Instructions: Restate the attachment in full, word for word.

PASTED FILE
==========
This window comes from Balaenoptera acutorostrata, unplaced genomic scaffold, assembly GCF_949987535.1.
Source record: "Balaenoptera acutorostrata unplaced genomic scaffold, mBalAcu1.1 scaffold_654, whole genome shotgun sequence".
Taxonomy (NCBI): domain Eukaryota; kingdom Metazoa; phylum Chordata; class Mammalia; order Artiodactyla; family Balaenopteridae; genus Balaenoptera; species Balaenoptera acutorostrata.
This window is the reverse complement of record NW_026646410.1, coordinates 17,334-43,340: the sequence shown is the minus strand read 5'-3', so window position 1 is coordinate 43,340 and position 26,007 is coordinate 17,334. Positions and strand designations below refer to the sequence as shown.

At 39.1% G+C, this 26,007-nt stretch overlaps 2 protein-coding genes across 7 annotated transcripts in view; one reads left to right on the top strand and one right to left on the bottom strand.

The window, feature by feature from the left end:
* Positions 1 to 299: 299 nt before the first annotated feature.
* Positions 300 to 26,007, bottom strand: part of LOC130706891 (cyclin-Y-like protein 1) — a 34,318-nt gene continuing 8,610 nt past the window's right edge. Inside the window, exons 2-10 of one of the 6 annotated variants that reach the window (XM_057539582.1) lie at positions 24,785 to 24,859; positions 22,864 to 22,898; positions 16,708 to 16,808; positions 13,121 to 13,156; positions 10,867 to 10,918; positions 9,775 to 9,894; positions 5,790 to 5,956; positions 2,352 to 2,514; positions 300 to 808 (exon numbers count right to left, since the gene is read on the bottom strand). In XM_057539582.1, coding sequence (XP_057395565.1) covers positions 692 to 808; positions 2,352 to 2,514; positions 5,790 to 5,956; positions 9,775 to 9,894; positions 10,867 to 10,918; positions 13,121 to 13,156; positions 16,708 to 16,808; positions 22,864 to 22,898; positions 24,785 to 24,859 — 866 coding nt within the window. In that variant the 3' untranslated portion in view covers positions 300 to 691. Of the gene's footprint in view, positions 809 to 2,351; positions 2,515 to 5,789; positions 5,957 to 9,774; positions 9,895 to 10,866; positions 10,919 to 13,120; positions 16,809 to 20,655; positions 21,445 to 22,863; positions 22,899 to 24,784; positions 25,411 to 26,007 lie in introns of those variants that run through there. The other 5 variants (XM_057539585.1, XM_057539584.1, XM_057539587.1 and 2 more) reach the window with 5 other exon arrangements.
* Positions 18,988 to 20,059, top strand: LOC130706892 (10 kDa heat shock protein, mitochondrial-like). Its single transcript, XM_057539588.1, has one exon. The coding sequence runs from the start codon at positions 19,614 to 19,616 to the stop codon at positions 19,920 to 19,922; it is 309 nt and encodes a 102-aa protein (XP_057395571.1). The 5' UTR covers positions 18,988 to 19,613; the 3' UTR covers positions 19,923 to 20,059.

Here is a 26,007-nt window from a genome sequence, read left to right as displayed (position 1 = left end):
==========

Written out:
This window comes from Balaenoptera acutorostrata, unplaced genomic scaffold, assembly GCF_949987535.1.
Source record: "Balaenoptera acutorostrata unplaced genomic scaffold, mBalAcu1.1 scaffold_654, whole genome shotgun sequence".
Taxonomy (NCBI): domain Eukaryota; kingdom Metazoa; phylum Chordata; class Mammalia; order Artiodactyla; family Balaenopteridae; genus Balaenoptera; species Balaenoptera acutorostrata.
This window is the reverse complement of record NW_026646410.1, coordinates 17,334-43,340: the sequence shown is the minus strand read 5'-3', so window position 1 is coordinate 43,340 and position 26,007 is coordinate 17,334. Positions and strand designations below refer to the sequence as shown.

At 39.1% G+C, this 26,007-nt stretch overlaps 2 protein-coding genes across 7 annotated transcripts in view; one reads left to right on the top strand and one right to left on the bottom strand.

The window, feature by feature from the left end:
* Positions 1 to 299: 299 nt before the first annotated feature.
* Positions 300 to 26,007, bottom strand: part of LOC130706891 (cyclin-Y-like protein 1) — a 34,318-nt gene continuing 8,610 nt past the window's right edge. Inside the window, exons 2-10 of one of the 6 annotated variants that reach the window (XM_057539582.1) lie at positions 24,785 to 24,859; positions 22,864 to 22,898; positions 16,708 to 16,808; positions 13,121 to 13,156; positions 10,867 to 10,918; positions 9,775 to 9,894; positions 5,790 to 5,956; positions 2,352 to 2,514; positions 300 to 808 (exon numbers count right to left, since the gene is read on the bottom strand). In XM_057539582.1, coding sequence (XP_057395565.1) covers positions 692 to 808; positions 2,352 to 2,514; positions 5,790 to 5,956; positions 9,775 to 9,894; positions 10,867 to 10,918; positions 13,121 to 13,156; positions 16,708 to 16,808; positions 22,864 to 22,898; positions 24,785 to 24,859 — 866 coding nt within the window. In that variant the 3' untranslated portion in view covers positions 300 to 691. Of the gene's footprint in view, positions 809 to 2,351; positions 2,515 to 5,789; positions 5,957 to 9,774; positions 9,895 to 10,866; positions 10,919 to 13,120; positions 16,809 to 20,655; positions 21,445 to 22,863; positions 22,899 to 24,784; positions 25,411 to 26,007 lie in introns of those variants that run through there. The other 5 variants (XM_057539585.1, XM_057539584.1, XM_057539587.1 and 2 more) reach the window with 5 other exon arrangements.
* Positions 18,988 to 20,059, top strand: LOC130706892 (10 kDa heat shock protein, mitochondrial-like). Its single transcript, XM_057539588.1, has one exon. The coding sequence runs from the start codon at positions 19,614 to 19,616 to the stop codon at positions 19,920 to 19,922; it is 309 nt and encodes a 102-aa protein (XP_057395571.1). The 5' UTR covers positions 18,988 to 19,613; the 3' UTR covers positions 19,923 to 20,059.

Here is a 26,007-nt window from a genome sequence, read left to right as displayed (position 1 = left end):